The greatest overall influence parents have on their children will not come in their roles as individual parents, but in their joint married roles. A healthy and vibrant marriage relationship is essential to the emotional health of children, not to mention Mom and Dad’s emotional welfare. When there is harmony in the marriage, there is an infused stability within the family. Even more certain, strong marriages provide a haven of security for children as they grow in the nurturing process. That is because healthy, loving marriages create a sense of certainty for children. When a child observes the special friendship and emotional togetherness of his parents, he is more secure simply because it isn’t necessary to question the legitimacy of his parents’ commitment to one another.
6. Nature versus Nurture
Nurture must always work hand in hand with nature, but nature cannot be used as an excuse for the lack of nurture. Parents will do well to understand the nature of children and the power of a child’s self-will. The human self-will is neither a virtue or a vise but it is “innately human.” It is both bias and objective, protective and destructive, self-centered and empathic. It can be kind or cruel obeying reasonable laws of others or the unreasonable law of self. It is not capacity to be broken, manipulated or controlled but pointed and encouraged to pursue that which is good and beautiful. Parents never minister to their children by allowing for an overindulgent self-will, but they aid learning as they help a child gain “self-control” over their will.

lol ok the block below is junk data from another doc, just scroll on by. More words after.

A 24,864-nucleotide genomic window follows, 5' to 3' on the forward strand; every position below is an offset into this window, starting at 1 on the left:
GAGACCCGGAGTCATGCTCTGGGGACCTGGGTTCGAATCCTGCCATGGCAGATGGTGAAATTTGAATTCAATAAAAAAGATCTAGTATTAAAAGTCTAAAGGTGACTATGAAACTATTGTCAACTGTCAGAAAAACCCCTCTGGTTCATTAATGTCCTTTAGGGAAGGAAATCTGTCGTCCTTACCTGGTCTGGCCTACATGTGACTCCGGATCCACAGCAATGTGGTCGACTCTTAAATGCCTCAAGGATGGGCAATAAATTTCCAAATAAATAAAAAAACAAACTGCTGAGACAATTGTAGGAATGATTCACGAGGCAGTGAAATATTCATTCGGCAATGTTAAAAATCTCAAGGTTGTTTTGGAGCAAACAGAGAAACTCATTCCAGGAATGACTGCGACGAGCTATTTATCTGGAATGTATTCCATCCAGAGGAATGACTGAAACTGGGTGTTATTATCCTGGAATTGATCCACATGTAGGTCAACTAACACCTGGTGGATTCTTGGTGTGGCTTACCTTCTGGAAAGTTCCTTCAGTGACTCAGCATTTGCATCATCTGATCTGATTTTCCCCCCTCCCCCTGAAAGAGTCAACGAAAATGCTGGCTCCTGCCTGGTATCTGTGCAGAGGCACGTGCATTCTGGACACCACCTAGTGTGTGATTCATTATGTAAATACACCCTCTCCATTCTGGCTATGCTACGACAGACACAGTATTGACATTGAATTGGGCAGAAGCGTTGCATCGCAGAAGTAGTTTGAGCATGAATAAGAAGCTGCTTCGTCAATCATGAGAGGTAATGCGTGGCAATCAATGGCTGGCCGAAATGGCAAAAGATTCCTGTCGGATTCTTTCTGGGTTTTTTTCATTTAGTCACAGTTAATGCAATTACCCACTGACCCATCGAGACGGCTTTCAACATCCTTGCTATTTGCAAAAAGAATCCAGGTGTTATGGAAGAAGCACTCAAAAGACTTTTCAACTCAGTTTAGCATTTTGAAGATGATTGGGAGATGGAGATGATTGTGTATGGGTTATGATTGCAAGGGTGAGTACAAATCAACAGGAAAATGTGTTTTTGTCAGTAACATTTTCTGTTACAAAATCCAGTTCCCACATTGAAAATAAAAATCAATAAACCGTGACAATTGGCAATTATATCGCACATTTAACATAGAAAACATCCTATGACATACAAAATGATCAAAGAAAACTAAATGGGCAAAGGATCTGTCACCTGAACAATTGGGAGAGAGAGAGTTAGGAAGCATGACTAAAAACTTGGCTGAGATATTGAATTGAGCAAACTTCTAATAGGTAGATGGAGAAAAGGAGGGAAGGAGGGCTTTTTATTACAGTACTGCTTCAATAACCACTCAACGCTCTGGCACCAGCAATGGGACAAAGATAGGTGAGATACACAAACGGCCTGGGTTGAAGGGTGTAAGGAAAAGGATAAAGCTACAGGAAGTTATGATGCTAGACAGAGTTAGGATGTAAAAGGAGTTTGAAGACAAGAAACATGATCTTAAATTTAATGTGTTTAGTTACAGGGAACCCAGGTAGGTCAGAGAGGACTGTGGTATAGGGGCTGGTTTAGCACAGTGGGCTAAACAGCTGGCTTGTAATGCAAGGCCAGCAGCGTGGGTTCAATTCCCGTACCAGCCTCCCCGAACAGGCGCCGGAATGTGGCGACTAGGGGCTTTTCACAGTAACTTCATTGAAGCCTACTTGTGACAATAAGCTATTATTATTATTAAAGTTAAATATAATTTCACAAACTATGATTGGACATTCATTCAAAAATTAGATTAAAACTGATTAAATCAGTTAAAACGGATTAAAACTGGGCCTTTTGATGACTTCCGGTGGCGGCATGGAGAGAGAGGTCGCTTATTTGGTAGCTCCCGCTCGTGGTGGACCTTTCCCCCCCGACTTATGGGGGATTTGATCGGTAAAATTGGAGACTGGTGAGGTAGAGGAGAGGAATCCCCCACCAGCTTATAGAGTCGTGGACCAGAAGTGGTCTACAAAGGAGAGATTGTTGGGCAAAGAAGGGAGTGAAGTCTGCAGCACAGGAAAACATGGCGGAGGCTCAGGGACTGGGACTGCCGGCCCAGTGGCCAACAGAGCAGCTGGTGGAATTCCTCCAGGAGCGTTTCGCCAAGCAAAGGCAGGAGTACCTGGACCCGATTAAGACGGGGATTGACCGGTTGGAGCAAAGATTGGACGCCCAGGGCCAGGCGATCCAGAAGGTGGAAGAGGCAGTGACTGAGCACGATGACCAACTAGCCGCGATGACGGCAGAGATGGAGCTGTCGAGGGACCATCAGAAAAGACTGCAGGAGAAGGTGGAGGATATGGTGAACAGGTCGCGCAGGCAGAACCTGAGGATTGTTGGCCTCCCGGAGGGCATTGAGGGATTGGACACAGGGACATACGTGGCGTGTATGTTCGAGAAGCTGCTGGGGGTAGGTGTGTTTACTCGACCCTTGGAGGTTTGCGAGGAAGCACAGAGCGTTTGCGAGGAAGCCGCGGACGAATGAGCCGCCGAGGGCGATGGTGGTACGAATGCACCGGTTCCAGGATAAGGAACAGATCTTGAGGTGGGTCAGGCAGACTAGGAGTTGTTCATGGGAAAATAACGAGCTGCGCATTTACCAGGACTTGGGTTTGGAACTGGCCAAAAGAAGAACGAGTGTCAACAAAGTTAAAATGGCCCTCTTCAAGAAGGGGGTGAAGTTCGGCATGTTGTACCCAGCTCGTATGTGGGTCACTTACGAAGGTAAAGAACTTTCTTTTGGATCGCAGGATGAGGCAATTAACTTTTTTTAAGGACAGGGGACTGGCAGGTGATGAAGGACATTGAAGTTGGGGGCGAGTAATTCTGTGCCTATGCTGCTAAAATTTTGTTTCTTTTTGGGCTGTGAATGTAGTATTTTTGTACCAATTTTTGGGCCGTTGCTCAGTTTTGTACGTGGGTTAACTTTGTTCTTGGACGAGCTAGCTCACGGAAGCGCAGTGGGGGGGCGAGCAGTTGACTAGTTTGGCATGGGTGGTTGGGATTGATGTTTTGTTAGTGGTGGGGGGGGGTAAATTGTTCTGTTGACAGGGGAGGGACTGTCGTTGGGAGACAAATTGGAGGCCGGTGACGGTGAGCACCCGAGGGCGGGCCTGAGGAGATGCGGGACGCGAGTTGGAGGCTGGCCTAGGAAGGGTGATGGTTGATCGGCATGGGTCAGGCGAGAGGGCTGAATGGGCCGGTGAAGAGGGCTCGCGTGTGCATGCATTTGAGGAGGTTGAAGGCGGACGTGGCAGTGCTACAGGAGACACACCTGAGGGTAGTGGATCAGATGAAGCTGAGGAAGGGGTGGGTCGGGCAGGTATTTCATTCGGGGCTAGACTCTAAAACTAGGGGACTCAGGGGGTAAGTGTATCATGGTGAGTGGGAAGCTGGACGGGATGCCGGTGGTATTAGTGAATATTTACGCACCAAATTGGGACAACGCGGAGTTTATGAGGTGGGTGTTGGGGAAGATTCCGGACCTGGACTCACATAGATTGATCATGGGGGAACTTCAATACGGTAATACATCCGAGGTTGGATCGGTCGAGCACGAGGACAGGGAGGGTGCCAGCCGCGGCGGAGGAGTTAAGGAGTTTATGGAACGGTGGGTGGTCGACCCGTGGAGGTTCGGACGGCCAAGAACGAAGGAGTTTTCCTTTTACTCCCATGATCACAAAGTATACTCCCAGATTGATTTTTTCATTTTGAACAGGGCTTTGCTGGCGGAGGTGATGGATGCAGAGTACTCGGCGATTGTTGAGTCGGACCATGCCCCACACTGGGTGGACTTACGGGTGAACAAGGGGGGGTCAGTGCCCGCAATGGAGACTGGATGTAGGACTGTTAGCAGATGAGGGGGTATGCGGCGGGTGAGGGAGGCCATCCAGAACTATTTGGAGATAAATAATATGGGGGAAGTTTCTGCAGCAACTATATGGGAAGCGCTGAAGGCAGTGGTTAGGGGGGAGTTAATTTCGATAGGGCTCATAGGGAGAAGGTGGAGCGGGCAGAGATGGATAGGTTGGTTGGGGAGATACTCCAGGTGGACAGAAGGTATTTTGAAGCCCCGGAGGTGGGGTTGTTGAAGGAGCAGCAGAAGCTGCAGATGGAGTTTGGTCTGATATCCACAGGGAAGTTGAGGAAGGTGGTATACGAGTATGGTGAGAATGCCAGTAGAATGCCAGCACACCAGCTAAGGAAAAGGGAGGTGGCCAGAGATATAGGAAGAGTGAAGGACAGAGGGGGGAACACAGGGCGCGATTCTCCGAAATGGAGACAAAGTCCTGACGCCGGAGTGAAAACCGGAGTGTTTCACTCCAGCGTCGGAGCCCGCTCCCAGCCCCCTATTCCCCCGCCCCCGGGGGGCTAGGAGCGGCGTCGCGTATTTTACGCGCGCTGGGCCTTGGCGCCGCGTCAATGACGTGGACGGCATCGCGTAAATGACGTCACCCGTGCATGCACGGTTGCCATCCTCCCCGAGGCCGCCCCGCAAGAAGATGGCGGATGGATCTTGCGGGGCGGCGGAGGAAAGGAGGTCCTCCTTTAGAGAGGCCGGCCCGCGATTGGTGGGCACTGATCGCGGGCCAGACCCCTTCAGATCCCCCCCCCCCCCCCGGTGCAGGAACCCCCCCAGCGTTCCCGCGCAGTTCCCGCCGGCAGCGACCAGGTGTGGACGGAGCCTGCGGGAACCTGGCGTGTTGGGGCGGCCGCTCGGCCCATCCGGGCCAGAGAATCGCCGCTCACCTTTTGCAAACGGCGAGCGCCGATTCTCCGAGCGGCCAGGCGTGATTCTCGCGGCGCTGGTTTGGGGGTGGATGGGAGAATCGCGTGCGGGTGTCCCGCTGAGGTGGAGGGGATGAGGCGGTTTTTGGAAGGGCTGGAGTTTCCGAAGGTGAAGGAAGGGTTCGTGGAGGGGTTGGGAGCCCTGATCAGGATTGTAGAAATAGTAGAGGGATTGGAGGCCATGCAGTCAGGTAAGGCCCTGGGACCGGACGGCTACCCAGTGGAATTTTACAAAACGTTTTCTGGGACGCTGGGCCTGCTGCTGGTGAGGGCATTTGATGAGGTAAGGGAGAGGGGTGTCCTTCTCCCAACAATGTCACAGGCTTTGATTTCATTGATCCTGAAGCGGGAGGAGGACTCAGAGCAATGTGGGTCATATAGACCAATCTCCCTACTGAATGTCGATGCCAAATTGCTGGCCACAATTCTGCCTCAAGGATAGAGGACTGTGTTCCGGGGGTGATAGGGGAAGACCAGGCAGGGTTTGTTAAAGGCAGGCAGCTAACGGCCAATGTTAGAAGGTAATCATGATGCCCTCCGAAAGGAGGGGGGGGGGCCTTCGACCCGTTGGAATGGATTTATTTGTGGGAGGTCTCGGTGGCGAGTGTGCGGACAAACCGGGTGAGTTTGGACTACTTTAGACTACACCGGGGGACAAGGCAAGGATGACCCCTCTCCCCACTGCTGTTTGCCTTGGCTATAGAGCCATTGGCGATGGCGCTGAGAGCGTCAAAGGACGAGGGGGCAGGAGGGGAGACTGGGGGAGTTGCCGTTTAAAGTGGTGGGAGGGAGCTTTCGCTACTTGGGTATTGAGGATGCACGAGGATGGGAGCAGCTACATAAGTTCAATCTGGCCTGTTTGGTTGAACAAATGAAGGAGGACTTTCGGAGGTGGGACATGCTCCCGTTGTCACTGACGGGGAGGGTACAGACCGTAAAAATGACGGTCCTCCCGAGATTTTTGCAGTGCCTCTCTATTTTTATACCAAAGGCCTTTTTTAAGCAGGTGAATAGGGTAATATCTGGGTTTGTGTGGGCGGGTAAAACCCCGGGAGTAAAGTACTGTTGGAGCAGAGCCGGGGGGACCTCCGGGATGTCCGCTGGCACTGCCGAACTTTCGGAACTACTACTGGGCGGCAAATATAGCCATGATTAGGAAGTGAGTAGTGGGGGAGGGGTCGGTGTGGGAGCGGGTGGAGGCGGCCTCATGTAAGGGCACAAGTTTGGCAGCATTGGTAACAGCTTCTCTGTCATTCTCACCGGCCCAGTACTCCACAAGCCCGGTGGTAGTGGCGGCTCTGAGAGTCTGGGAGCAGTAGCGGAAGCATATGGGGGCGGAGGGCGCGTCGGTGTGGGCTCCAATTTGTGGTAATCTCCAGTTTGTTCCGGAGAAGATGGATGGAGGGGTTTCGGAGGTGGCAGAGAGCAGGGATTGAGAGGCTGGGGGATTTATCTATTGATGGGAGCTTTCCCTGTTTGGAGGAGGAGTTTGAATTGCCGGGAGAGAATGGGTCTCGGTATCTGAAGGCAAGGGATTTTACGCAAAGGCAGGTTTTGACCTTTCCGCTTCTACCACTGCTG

7. Teenage rebellion (Myth or Reality)
When society insisted that teenage rebellion is inevitable, marked by impossible communication, peer-dependent children, and rebellious behavior, the Ezzos provided a hopeful alternative, encouraging parents to look forward to the teen years, as a reward of their diligent labor. They maintained that the teen years can and should be the best years of the parent-child relationship, marked by cooperation, love, and commitment to family. To say, their view drove the experts of the day batty, would be an understatement. But the populace embraced the notion and more importantly, pursued it.
8. What parents cannot do.